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For just under two years, Kate Coles and Vaan Phongsavan, a GP and nurse, respectively, have used a fitted-out van to provide free medical care to over 200 individuals living with homeless in Melbourne.
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Doctor Uses Minivan to Offer Melbourne’s Homeless Free Medical Care


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Living on the streets presents a range of challenges. 

People living rough experience an increased likelihood of abuse, intimidation, and sexual assault while dealing with harsh weather conditions and stigma. Another critical, but often overlooked, reality for people living with homelessness is limited access to medical services. 

Bringing light to this issue is the Street Doctor Program. For just under two years, Kate Coles and Vaan Phongsavan, a GP and nurse, respectively, have used a fitted-out van to provide free medical care to over 200 individuals living with homeless in Melbourne. 

Coles said the van eliminates countless barriers for homeless patients to access primary health care.

"Some of our homeless clients have problems with transport, have difficulties to get to an appointment on time, so by being there for them, we actually remove a lot of barriers," Coles told the ABC.

The health issues of the patients, Coles states, are varied. 

"We do see the normal general practice things, people with colds and the flu, but we do also see things that are more likely to happen to people who are homeless,” she told the Age. “People who are vulnerable are more likely to end up homeless, so there are also more mental health issues and people with drug and alcohol problems.” 

The program, a service from not-for-profit community health organization Cohealth, also refer patients to other Cohealth clinics, which specifically treat dental, podiatry, and mental health issues. 

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Coles and Phongsavan also provide health services to asylum seekers. 

In a recent case, Coles explained how they treated an asylum seeker who “has been in the country for a number of years but has never had Medicare and never been allowed to work.” The man, who had high blood pressure and blood-sugar levels, was diagnosed with diabetes.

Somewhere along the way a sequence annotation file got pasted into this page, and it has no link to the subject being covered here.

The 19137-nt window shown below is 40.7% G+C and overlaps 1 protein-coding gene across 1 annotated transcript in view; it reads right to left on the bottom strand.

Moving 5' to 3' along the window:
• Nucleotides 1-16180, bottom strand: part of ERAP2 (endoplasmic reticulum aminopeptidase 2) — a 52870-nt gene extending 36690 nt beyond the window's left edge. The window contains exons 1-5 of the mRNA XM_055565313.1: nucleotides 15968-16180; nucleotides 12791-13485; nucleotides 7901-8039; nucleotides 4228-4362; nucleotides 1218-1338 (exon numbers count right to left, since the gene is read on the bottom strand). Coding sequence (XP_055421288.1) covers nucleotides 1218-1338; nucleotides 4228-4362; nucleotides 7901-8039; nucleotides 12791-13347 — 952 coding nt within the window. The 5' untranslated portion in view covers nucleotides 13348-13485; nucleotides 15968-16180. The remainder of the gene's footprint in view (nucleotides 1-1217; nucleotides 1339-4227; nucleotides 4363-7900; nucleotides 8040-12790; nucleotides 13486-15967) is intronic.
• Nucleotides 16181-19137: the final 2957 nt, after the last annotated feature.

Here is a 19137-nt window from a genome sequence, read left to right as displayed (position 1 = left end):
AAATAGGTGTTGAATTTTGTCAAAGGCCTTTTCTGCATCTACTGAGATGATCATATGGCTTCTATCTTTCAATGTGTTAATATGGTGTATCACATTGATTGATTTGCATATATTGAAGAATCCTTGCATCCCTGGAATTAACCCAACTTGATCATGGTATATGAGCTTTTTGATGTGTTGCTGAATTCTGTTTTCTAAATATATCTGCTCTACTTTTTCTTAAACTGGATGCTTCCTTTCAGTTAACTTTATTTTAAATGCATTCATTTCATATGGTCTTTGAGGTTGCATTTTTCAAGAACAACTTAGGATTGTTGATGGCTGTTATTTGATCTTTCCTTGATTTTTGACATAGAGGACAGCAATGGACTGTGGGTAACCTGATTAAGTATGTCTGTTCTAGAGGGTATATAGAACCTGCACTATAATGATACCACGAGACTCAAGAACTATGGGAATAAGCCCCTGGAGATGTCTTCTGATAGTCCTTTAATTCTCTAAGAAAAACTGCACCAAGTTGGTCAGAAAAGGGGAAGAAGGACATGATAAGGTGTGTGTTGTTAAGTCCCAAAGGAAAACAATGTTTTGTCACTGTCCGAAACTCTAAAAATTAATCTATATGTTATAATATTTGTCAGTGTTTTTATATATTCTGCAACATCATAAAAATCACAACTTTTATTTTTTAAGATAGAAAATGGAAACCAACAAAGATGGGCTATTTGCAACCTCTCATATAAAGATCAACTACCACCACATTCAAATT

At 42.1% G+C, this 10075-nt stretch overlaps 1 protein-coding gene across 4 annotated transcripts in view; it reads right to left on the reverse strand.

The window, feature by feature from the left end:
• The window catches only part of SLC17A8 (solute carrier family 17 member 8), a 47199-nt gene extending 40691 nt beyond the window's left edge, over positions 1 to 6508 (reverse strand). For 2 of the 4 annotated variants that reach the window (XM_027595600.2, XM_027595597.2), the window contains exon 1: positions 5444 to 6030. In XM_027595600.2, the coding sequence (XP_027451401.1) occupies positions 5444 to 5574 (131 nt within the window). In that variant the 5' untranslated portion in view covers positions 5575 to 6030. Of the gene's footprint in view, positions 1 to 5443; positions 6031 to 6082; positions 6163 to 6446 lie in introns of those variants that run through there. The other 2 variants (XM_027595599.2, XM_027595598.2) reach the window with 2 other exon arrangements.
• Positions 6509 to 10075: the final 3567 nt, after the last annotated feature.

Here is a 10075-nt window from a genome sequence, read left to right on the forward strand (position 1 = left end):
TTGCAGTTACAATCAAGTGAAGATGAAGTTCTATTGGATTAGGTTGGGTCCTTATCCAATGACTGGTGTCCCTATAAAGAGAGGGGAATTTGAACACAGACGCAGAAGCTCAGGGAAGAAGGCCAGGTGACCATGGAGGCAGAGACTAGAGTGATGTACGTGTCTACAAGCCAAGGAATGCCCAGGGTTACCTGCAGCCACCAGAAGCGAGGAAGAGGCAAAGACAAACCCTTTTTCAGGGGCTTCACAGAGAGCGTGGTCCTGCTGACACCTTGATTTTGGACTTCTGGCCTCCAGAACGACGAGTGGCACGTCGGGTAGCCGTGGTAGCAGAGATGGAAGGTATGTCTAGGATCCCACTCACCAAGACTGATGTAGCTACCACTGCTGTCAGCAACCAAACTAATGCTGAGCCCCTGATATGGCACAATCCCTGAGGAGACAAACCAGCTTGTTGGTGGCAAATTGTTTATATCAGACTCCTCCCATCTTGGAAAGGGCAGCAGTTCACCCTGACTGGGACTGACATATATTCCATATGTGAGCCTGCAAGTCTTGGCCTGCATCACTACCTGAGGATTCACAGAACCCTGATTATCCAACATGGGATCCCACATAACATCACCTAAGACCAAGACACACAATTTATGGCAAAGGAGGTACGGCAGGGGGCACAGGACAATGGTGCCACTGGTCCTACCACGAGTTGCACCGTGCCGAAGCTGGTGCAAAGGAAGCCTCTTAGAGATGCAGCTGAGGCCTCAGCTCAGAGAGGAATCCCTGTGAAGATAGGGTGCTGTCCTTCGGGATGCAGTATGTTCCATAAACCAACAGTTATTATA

Through a refugee health service, the man was able to be supplied with medication free of charge.

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Domestic violence, unemployment, Australia’s social housing crisis, and poverty are all key causes of homelessness. 

A January report by the Australian Productivity Commission revealed Victoria, the nation’s second-most populous state and home to Melbourne, spent $530 million on low-cost housing between 2017 and 2018. That figure comes down to just $83 per head.

The national average sits at $166.93. 

In Victoria, 24,000 people are homeless on any given day.

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The importance of the service has not been lost on local leaders and decision-makers.

Sally Capp, the lord mayor of the City of Melbourne, recently announced $200,000 AUD would be invested into the service. The funding boost will enable the program to be extended and run across Mondays and Wednesdays within the city’s central business district. 

Cohealth program manager Ben Quinn said the funding injection was much appreciated. In the future, he hopes the program will expand to other states and suburbs and increase its number of operational days.

“We would love the street doctor to operate four or five days,” Quinn stated.